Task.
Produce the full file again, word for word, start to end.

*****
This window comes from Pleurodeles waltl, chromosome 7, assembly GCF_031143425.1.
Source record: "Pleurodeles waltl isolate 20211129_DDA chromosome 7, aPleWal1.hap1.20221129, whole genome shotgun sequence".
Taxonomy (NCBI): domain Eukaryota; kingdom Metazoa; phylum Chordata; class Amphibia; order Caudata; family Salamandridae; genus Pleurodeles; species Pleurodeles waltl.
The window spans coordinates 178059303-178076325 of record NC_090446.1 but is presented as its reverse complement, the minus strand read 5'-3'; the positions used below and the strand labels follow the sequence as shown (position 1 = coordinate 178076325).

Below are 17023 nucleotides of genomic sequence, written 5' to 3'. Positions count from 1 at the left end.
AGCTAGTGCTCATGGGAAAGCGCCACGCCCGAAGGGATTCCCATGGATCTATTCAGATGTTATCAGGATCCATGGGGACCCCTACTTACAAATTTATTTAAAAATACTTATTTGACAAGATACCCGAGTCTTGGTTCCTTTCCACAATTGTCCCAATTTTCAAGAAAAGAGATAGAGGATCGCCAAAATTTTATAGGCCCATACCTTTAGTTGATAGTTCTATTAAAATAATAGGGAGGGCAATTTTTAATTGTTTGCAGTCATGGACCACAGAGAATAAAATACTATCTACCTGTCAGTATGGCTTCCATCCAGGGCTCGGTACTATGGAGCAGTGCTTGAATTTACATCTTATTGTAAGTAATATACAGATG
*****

This window comes from Pleurodeles waltl, chromosome 7, assembly GCF_031143425.1.
Source record: "Pleurodeles waltl isolate 20211129_DDA chromosome 7, aPleWal1.hap1.20221129, whole genome shotgun sequence".
Taxonomy (NCBI): domain Eukaryota; kingdom Metazoa; phylum Chordata; class Amphibia; order Caudata; family Salamandridae; genus Pleurodeles; species Pleurodeles waltl.
The window spans coordinates 178059303-178076325 of record NC_090446.1 but is presented as its reverse complement, the minus strand read 5'-3'; the positions used below and the strand labels follow the sequence as shown (position 1 = coordinate 178076325).

Below are 17023 nucleotides of genomic sequence, written 5' to 3'. Positions count from 1 at the left end.
AGCTAGTGCTCATGGGAAAGCGCCACGCCCGAAGGGATTCCCATGGATCTATTCAGATGTTATCAGGATCCATGGGGACCCCTACTTACAAATTTATTTAAAAATACTTATTTGACAAGATACCCGAGTCTTGGTTCCTTTCCACAATTGTCCCAATTTTCAAGAAAAGAGATAGAGGATCGCCAAAATTTTATAGGCCCATACCTTTAGTTGATAGTTCTATTAAAATAATAGGGAGGGCAATTTTTAATTGTTTGCAGTCATGGACCACAGAGAATAAAATACTATCTACCTGTCAGTATGGCTTCCATCCAGGGCTCGGTACTATGGAGCAGTGCTTGAATTTACATCTTATTGTAAGTAATATACAGATG